One of the principles behind the Local Housing Allowance (LHA) when it was introduced was that tenants take responsibility for paying their rent, just as those not receiving housing benefit do. As a result tenants cannot ask us to pay their Local Housing Allowance direct to landlords.
To protect more vulnerable tenants we do have some discretion to pay landlords direct to ensure a tenant who is unable to manage a budget does not end up homeless. Our policy sets out the guidelines we follow in making our decision.
Aims and objectives
- To provide a safeguard for the most vulnerable tenants and reassure them that their benefit and rent will be paid.
- To help prevent rent arrears and tenants being put at risk of eviction.
- To help sustain tenancies for vulnerable tenants.
- To reassure landlords that their rent will be paid if they have vulnerable tenants or are approached by vulnerable tenants.
- To help put tenants in touch with other agencies where necessary and give people the opportunity and support so they can manage their own affairs.
- To ensure council officers make reasonable, fair and consistent decisions.
- To promote a transparent and simple process that is widely understood.
- To treat each case individually and to avoid making assumptions about people's situations.
The policy is not designed to:
- Supersede support that is being received by tenants and helping them to be responsible for their own income and expenditure.
- Be a blanket policy for agencies providing support to private tenants.
- Be used by landlords to circumvent the aims of LHA.
Alerting the council of potential vulnerability
The tenant or their representative makes the council aware that they would prefer their LHA to be paid to the landlord. The request needs to be supported with written evidence from a third party, but initially can be by:
- A letter / email.
- A phone call.
- The application form.
Gathering information and evidence
Officers will consider the information that has been received and whether there is enough evidence to make an appropriate decision. Evidence can be from:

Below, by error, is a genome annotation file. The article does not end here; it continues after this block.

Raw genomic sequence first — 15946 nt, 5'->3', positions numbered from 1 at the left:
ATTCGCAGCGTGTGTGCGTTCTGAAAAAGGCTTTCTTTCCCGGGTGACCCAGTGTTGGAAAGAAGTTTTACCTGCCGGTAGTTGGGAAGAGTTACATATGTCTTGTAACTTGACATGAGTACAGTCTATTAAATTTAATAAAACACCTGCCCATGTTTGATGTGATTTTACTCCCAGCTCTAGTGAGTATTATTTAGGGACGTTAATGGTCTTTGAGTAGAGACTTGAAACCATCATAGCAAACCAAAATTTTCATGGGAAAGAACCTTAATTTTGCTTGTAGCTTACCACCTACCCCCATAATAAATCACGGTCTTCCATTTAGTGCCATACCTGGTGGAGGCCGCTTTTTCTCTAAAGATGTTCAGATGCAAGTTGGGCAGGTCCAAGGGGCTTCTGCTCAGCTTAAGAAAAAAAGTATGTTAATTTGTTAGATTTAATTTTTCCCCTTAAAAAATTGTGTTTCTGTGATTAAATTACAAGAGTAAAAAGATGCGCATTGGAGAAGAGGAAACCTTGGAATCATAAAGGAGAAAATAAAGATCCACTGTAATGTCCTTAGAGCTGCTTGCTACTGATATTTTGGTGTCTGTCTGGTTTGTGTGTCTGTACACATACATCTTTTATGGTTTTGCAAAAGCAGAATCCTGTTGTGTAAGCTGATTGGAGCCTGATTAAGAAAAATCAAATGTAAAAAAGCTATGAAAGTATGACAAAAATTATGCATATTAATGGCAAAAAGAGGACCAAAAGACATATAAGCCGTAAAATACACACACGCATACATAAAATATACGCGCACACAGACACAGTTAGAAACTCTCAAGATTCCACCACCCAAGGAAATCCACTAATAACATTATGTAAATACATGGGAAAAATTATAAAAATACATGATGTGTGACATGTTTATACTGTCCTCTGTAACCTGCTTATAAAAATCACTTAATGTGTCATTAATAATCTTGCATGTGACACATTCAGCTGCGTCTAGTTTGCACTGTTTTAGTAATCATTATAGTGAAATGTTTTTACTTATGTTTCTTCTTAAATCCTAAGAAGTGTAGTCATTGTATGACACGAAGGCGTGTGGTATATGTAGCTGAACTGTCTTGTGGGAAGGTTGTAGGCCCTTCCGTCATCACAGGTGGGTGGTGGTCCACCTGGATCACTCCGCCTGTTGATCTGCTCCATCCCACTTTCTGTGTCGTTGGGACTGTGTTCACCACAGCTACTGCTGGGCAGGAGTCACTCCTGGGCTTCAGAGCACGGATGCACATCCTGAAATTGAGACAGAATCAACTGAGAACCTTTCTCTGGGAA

- Social Services.
- Reputable financial institutions.
- Support or advisory services eg CAB
- Other council services eg Housing Enabling
Evidence from a landlord cannot be accepted on its own.
Making a decision
One of two decisions will be recommended and approved by a manager:
- The tenant is vulnerable and payment of LHA will be made to the landlord.
- The tenant is not vulnerable and payment of LHA will be made to the tenant.
Notifying affected parties
We will write to the tenant and/or their representative and advise them of the following:
- The decision and reasons for it.
- If and when the decision will be reviewed.
- Appeal rights.
- Advice agencies, voluntary or statutory organisations that may help them.
- Contact details for Oxted / Caterham CAB if they will be receiving excess LHA themselves.
We will write to the landlord and tell them:
- If their tenant has been found vulnerable and the council will pay them LHA up to the contractual rent.
- If and when the decision will be reviewed.
- Request bank details if not previously received.
- If their tenant has been found not to be vulnerable, the landlords appeal rights against this decision.
Examples of vulnerability
Reasons we might pay the landlord instead of the tenant might be because the tenant:
- Has a medical condition (affecting their mental or physical health).
- Has a learning disability or a physical disability.
- Does not speak English as their first language.
- Is going through some changes that means the tenant needs some extra support.
- Is dealing with an addiction (to alcohol or drugs).
- Has severe debt problems eg CCJs, bankruptcy, or a bad credit rating preventing them from having a bank account.
- Is in serious risk of homelessness and has had dealings with the housing enabling service at the Council
Legislative protection of payment to landlords
The vulnerability policy does not replace the legislative stipulations for payment to a landlord. Housing Benefit legislation requires the Council to pay directly to the landlord in certain situations:
- The tenant is 8 weeks or more in arrears
- The tenant has deductions made from their Income Support / JSA or ESA for former rent arrears
- The tenant is not yet in 8 weeks of arrears but there are substantial arrears and it appears to the Council to be in the best interest of the tenant to avoid further debt building up. This decision remains at the discretion of the Council.
Evidence of rent arrears will always be required by the Council if the landlord asks us to change the payment direction. If there is a dispute (over tenancy conditions such as redecoration/ maintenance etc) and the rent is being withheld by the tenant until the landlord discharges his legal duty this will not entitle the Landlord to ask for direct payment, unless the withholding of the rent is deemed unreasonable. In this situation, the Council may choose to withhold payment until the dispute is resolved or may continue to pay the tenant. The Council is not empowered to mediate in landlord tenant disputes in its role as benefit payer.